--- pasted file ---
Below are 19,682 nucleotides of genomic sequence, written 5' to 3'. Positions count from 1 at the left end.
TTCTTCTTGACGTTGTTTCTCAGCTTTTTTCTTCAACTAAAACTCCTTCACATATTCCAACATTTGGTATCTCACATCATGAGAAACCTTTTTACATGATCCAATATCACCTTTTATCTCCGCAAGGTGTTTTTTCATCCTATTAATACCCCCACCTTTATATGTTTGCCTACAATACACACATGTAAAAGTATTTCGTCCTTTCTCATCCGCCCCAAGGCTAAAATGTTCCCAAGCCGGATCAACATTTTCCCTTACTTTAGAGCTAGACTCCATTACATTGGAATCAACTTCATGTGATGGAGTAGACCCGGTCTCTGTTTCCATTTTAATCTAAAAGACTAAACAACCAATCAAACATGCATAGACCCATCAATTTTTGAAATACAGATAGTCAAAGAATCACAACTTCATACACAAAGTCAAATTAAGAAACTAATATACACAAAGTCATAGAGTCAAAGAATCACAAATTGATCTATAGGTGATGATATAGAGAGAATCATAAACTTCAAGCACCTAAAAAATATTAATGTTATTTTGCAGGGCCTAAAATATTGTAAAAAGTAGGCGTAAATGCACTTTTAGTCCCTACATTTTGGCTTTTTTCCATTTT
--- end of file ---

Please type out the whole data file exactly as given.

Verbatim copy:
Below are 19,682 nucleotides of genomic sequence, written 5' to 3'. Positions count from 1 at the left end.
TTCTTCTTGACGTTGTTTCTCAGCTTTTTTCTTCAACTAAAACTCCTTCACATATTCCAACATTTGGTATCTCACATCATGAGAAACCTTTTTACATGATCCAATATCACCTTTTATCTCCGCAAGGTGTTTTTTCATCCTATTAATACCCCCACCTTTATATGTTTGCCTACAATACACACATGTAAAAGTATTTCGTCCTTTCTCATCCGCCCCAAGGCTAAAATGTTCCCAAGCCGGATCAACATTTTCCCTTACTTTAGAGCTAGACTCCATTACATTGGAATCAACTTCATGTGATGGAGTAGACCCGGTCTCTGTTTCCATTTTAATCTAAAAGACTAAACAACCAATCAAACATGCATAGACCCATCAATTTTTGAAATACAGATAGTCAAAGAATCACAACTTCATACACAAAGTCAAATTAAGAAACTAATATACACAAAGTCATAGAGTCAAAGAATCACAAATTGATCTATAGGTGATGATATAGAGAGAATCATAAACTTCAAGCACCTAAAAAATATTAATGTTATTTTGCAGGGCCTAAAATATTGTAAAAAGTAGGCGTAAATGCACTTTTAGTCCCTACATTTTGGCTTTTTTCCATTTT